Tuesday, October 9, 2012

Planting and growing falcatta trees still generates a lot of income

By Aurelio A. Pena

Planting and growing falcatta trees still generates a lot of income for many tree farmers in the Davao Region.

This was made clear by the forest division chief Alfredo Zarasate of the Department of Environment and Natural Resources (DENR) to consultants of Japan International Cooperation Agency (JICA) during a recent workshop of the National Industry Cluster Capacity Enhancement Project (NICCEP), a joint project of JICA and the Department of Trade and Industry (DTI).

Zarasate, who also sits as chairman of the wood industry cluster, said the demand for falcatta has remained strong among factories in Mindanao that uses this soft wood specie in the manufacture of plywood and paper.

"There's still a big demand for falcatta and tree farmers are still planting and expanding their tree plantations to meet this demand from wood manufacturing plants in Mindanao," Zarasate told JICA consultants.

The wood cluster chairman cited manufacturing firms like Alcantara and Sons which is still buying big volumes of falcatta from tree farmers for its plywood production.

Zarasate also cited the banana industry which is urging tree farmers to grow more falcatta for its huge demand for banana poles in the banana plantations.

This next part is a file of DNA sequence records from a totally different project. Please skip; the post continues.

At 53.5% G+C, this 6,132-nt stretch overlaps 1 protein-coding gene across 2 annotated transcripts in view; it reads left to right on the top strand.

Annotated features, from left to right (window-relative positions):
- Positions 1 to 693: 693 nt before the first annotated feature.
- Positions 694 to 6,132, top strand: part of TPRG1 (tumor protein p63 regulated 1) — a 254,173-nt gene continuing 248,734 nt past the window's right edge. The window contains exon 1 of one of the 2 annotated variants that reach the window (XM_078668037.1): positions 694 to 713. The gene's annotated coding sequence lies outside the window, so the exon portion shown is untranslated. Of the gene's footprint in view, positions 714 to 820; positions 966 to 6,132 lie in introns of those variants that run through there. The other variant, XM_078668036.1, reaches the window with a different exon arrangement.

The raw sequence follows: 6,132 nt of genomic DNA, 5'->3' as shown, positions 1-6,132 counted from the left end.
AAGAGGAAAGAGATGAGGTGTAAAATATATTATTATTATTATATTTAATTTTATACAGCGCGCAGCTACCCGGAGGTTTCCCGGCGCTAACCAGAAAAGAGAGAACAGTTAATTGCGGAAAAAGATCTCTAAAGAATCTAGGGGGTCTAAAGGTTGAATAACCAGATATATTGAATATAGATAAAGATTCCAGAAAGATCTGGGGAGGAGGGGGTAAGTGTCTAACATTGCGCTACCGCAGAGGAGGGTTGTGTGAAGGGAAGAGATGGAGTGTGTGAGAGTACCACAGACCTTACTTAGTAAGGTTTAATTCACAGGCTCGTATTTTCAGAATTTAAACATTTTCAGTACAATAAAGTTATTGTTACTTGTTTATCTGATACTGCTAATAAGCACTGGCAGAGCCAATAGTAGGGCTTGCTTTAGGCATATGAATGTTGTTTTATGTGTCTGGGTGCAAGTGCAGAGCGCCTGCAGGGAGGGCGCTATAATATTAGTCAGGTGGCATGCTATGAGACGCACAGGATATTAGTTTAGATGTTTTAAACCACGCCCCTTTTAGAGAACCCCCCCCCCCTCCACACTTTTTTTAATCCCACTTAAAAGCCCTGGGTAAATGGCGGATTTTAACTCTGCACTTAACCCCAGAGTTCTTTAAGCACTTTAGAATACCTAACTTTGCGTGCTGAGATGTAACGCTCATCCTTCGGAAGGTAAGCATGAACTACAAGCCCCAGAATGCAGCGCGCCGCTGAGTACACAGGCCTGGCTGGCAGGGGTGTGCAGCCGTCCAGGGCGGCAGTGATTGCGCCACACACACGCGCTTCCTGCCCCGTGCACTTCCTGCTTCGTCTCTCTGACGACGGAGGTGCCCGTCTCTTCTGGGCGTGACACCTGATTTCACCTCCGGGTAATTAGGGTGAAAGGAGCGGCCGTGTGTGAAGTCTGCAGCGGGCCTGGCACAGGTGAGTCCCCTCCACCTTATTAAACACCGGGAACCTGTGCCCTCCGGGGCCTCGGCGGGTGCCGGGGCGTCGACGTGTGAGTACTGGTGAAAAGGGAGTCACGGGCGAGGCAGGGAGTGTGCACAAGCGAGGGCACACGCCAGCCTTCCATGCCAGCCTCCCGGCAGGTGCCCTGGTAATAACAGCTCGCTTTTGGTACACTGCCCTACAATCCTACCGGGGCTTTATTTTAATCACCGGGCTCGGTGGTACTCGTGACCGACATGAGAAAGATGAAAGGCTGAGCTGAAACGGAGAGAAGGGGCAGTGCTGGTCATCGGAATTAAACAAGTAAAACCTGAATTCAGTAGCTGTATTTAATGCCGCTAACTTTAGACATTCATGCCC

According to Zarasate, the region is running out of supply of naturally-grown wood trees which might not last in the years ahead. This tight supply is moving DENR to encourage more tree plantations in the Davao region with private firms investing in tree plantations.

"We like to see more tree plantations run by the private sector to meet the increasing demand for more wood by various industries," Zarasate said.

In the National Greening Program of the government, the DENR is determined to see more planting programs for indigenous species like molave, lawaan, narra and acacia, Zarasate said.

"These are the natural species we like to propagate in this national tree program as part of our efforts on reforestation" he said.

Tree farmers, on the other hand, have began losing interest in the planting of Gmelina trees due to its low market demand in the wood industry, but in the near future this demand is still expected to recover depending on the market conditions in the Davao Region, Zarasate said.

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